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Another U.S. evacuation attempt from Sudan wouldn't be safe, top U.S. official says

John Kirby on U.S. Embassy Sudan evacuation
National Security Council spokesperson John Kirby on U.S. embassy evacuation from Sudan 03:25

Due to the ongoing violence in Sudan that has left hundreds of people dead, it is unsafe to conduct another coordinated evacuation for remaining U.S. citizens, John Kirby, National Security Council coordinator for strategic communications, told "CBS Mornings" on Monday. 

"We're going to do everything we can to help guide people, get them the information they need to get out safely," Kirby said. "But it is not safe right now for another evacuation attempt. That would actually put Americans in more danger, not less."

The White House announced Saturday that the U.S. military successfully evacuated American government employees from the U.S. embassy in Khartoum. The evacuation of roughly 70 U.S. government workers had been in the planning stages all week after fighting increased in Sudan's capital.

"Within that course of a week, we moved from ... just urging both sides to abide by a ceasefire, which of course we still do, to feeling like it wasn't safe enough for our diplomats and or embassy to stay manned there and operating, and so we moved them out," said Kirby.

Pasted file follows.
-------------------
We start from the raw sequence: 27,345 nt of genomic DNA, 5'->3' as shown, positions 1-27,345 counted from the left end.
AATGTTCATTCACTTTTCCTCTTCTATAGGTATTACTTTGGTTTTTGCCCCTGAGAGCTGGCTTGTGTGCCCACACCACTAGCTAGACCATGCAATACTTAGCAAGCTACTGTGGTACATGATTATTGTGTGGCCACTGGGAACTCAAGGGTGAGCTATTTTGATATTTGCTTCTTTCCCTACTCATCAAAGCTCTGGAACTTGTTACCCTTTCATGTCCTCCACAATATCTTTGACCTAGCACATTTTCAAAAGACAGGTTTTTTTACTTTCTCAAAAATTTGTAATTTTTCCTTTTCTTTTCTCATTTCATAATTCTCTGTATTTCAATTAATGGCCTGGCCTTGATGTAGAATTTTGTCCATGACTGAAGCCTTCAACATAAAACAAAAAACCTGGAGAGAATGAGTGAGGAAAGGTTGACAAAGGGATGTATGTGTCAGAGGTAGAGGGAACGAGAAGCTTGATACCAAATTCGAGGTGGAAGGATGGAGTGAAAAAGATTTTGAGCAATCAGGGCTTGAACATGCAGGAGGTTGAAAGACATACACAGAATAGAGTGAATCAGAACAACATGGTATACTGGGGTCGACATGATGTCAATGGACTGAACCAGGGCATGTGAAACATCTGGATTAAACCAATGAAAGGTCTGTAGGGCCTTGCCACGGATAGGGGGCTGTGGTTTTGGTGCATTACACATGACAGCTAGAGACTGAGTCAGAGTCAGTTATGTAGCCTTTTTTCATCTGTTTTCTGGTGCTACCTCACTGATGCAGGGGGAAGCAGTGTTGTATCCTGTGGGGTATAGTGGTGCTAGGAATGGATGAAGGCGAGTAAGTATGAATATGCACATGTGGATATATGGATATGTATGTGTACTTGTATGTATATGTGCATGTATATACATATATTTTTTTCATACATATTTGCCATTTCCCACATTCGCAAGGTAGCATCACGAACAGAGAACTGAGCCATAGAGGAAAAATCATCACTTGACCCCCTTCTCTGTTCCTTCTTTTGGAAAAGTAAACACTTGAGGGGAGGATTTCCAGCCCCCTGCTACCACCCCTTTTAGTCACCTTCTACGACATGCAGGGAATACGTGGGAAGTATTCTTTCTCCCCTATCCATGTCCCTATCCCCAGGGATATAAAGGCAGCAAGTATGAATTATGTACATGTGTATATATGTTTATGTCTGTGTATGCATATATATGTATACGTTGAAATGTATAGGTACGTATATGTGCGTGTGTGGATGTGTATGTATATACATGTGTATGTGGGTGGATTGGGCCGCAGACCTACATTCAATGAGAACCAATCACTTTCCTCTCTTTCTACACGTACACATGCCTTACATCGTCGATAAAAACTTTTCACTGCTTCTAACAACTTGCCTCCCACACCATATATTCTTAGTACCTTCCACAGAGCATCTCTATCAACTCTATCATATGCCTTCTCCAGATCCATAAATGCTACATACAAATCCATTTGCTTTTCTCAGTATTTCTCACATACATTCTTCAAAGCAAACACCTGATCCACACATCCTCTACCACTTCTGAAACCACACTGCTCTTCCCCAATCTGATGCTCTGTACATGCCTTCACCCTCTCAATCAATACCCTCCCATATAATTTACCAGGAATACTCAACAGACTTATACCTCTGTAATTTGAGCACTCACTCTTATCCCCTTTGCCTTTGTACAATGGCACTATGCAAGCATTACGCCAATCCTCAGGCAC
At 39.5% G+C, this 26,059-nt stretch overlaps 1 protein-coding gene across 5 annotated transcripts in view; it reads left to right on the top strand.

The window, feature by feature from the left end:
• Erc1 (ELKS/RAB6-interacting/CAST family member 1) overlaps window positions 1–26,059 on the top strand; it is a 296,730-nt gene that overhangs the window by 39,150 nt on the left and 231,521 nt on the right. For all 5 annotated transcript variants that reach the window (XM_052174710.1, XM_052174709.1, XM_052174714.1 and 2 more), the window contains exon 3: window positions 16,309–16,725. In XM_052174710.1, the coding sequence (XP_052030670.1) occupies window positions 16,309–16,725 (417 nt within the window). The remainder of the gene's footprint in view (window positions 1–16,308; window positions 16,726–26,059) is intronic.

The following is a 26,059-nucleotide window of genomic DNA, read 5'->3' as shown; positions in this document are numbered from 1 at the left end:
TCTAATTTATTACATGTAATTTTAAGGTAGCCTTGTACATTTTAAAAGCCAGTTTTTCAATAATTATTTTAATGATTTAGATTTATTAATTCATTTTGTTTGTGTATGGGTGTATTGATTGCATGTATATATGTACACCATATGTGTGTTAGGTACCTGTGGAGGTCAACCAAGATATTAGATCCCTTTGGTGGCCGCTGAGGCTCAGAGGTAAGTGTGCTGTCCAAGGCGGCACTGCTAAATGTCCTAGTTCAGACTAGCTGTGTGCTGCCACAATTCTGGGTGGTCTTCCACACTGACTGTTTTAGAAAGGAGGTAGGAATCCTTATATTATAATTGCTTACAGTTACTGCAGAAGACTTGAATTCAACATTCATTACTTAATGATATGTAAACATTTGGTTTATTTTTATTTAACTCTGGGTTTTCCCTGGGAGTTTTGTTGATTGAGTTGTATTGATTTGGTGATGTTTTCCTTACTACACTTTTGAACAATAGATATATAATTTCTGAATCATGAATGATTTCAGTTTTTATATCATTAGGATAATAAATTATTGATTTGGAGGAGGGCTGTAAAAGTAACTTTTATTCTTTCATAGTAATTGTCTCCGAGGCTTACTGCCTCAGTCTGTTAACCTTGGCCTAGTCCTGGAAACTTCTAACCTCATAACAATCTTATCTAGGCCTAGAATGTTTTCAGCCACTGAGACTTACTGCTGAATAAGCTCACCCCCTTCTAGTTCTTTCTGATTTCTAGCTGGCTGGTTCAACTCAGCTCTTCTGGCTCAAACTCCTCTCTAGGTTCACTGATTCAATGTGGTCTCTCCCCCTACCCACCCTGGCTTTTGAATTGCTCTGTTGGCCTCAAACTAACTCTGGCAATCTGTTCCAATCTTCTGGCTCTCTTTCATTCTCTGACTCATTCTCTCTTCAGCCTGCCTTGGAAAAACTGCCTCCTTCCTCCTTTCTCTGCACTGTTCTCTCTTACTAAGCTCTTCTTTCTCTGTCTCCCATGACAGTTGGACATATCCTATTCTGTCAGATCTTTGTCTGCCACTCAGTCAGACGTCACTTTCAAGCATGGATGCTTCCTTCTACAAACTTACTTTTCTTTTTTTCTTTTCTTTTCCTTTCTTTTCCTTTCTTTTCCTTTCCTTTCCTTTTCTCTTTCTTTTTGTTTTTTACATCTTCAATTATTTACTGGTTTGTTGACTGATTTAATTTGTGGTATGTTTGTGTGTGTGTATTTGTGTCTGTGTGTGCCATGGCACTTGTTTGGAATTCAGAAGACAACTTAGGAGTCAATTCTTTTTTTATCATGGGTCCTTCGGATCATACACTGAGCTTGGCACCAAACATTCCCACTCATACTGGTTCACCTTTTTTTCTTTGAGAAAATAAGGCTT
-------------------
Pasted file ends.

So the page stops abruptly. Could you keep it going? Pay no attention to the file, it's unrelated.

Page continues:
The U.S. State Department confirmed that the U.S. Embassy in Sudan has temporarily closed and said it is unable to offer routine or emergency consular services to U.S. citizens in Sudan due to the ongoing security situation. 

Sudan is seeing deadly fighting between the Sudanese Armed Forces, led by General Abdel Fattah Burhan, and the paramilitary Rapid Support Forces, led by General Mohammed Hamdan Dagalo. Violence broke out earlier this month due to a disagreement between the two generals over how to consolidate their forces, which has resulted in over 400 deaths, including one U.S. citizen, and multiple failed ceasefire attempts.   

According to Kirby, thousands of American citizens live and work in Sudan. Most of them are dual nationals with familial and business ties to Sudan who do not wish to evacuate.

Others, however, work for U.S. partner agencies like USAID or teach at the local American school and want to leave. Several dozen Americans are currently on their way to Port Sudan on the Red Sea as part of a UN convoy that the U.S. military is overseeing through unmanned assets, Kirby said.

He said the U.S. is looking at putting naval assets in the Red Sea, near Port Sudan, to help with any evacuation or assistance that U.S. citizens might need.

A U.S. official told CBS News later on Monday that the U.S. plans to send a contingent of troops to Port Sudan to coordinate the arrival and departure of Americans. Only one U.S. Navy ship — a destroyer — is currently in the Red Sea, and a supply ship belonging to the Military Sealift Command is en route. A plan for evacuation from Port Sudan is still being worked on, but the most likely scenario is that commercial ferries will take people across to Jeddah, a port city in Saudi Arabia, the official said.

Kirby advises all Americans who haven't already heeded warnings to leave Sudan to shelter in place due to violence in Khartoum.  

"This is not the time to be moving around the city," he said.

CBS News' David Martin contributed to this article.

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